Fedora spin from RpmFusion
dmc.fedora at filteredperception.org
Mon Oct 1 08:54:34 UTC 2007
Matt Domsch wrote:
> On Sun, Sep 30, 2007 at 04:23:33PM -0500, Douglas McClendon wrote:
>> Matt Domsch wrote:
>>> On Sun, Sep 30, 2007 at 11:55:34AM -0500, Douglas McClendon wrote:
>>>> Can trademark guidelines on free software restrict the ability to
>>>> redistribuite bit-for-bit copies of the software, that don't use the
>>>> trademarks in any other way than the fact that they are included in
>>>> those bits?
>>> yes, they can, which is why one of the feature of Fedora 8 is to clean
>>> up the fedora-logos and redhat-artwork packages, and the addition of
>>> the generic-logos package, exactly so one can create a derivative of
>>> Fedora using and containing only Free Software, easily, without including
>>> the Fedora trademarks.
>> Certainly for derivatives and any other modification, it seems obvious
>> that trademarks are protected. My question rather involved bundling an
>> unmodified copy of free software with other (free and/or non-free) software.
>> My not-a-lawyer hunch is that the nature of free software suggests that
>> it may be redistributed unmodified in any and all manner. But a hunch
>> is hardly anything to go by.
>> My scenario involved supplying the end-user with software that makes it
>> dirt-simple (i.e. a bootloader choice) for the end-user to apply
>> patches. This is somewhat similar to the ideas I have heard kicked
>> around regarding supplying kernel modules as source along with scripts
>> that make it as simple for the end-user to turn the source into the
>> binary, which for obscure legal reasons could not be distributed as a
> AIUI, the obscure legal reasoning seems to be that if the distribution
> delivers pre-linked kernel modules, such infringes the kernel's
> copyright; but if the linking is done by end users, that it somehow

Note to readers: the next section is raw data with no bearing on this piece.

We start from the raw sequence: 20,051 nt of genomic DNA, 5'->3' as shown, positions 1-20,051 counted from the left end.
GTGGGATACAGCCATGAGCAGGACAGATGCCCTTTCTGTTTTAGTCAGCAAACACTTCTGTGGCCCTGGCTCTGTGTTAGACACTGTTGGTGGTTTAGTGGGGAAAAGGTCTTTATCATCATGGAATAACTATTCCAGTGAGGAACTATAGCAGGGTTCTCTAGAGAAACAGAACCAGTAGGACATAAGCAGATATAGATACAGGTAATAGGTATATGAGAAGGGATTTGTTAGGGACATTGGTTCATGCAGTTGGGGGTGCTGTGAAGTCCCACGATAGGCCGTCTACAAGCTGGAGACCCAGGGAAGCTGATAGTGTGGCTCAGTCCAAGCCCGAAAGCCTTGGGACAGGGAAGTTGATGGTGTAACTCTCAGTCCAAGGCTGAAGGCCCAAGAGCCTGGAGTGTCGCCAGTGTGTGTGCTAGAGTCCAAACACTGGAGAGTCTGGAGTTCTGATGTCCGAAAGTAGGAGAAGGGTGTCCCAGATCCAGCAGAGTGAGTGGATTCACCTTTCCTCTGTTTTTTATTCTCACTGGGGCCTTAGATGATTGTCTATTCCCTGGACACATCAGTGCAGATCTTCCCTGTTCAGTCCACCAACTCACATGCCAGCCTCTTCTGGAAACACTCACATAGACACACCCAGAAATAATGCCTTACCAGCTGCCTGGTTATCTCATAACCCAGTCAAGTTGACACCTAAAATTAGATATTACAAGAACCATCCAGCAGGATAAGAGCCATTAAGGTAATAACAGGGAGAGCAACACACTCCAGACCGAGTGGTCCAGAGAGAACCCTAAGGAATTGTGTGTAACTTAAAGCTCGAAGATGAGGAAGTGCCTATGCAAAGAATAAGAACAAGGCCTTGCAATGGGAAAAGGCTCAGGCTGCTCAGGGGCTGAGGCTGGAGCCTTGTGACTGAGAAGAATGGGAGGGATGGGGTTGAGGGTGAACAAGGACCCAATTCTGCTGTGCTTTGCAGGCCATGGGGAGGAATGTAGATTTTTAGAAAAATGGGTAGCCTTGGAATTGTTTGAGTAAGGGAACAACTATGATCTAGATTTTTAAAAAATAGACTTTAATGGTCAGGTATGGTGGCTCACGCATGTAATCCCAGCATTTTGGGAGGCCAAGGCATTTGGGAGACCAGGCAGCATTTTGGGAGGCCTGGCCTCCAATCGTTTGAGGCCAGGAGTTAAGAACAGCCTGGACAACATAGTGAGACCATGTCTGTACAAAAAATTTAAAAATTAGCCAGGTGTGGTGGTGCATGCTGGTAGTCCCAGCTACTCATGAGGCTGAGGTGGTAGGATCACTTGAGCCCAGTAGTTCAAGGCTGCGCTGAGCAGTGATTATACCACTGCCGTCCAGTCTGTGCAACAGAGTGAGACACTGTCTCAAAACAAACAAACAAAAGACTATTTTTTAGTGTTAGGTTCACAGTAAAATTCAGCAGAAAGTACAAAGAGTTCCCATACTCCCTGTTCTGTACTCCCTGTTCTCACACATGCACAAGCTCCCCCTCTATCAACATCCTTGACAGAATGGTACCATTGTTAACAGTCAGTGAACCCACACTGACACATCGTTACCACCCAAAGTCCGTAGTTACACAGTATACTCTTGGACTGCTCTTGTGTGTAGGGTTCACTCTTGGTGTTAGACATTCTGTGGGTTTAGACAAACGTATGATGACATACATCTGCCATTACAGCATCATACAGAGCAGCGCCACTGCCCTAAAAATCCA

> doesn't infringe that copyright. I've never been comfortable with
> this line of thinking myself. If true, it feels like passing the
> buck, and I grew up in Independence, MO.
Sure, but it appears the point is passing the buck of a distributor who
is not legally allowed to do something, to the end-user who is legally
allowed to do something. The question is, since it is obviously a silly
legal hack, whether it should be legal for the distributor to do the
patching prior to distribution, or whether it should be illegal for the
user to do the patching after distribution.
> One challenge to Free Software is that it's based upon copyright
> law. The other two pillars of "intellectual property law" are patents
> and trademarks, neither of which are often adequately addressed in
> copyright licenses, insofar as they're not even mentioned. GNU GPL v2
> does include some text regarding patents; v3 even more so. So unless
> you adequately license patents and trademarks too, copyright licenses
> don't convey "all" the rights one might need to do "anything you
> want". GPL doesn't speak to modifications - it's obligations are
> incurred at point of distribution of the work, modified or not.
From my not-a-lawyer understanding, the trademark issues don't come
into play if the trademarks are not actually used in any way other than
merely existing as part and parcel of the original software package
distributed by the tradmark rights holder.
And yes, then there are patents. Of course the predominant wisdom seems
to be that just like the rest of our legal system, the best tactic is to
always assume that what you want to do is legal, until someone who can
afford more lawyers than you tells you otherwise. Certainly that seems
to be the example the executive branch is setting...
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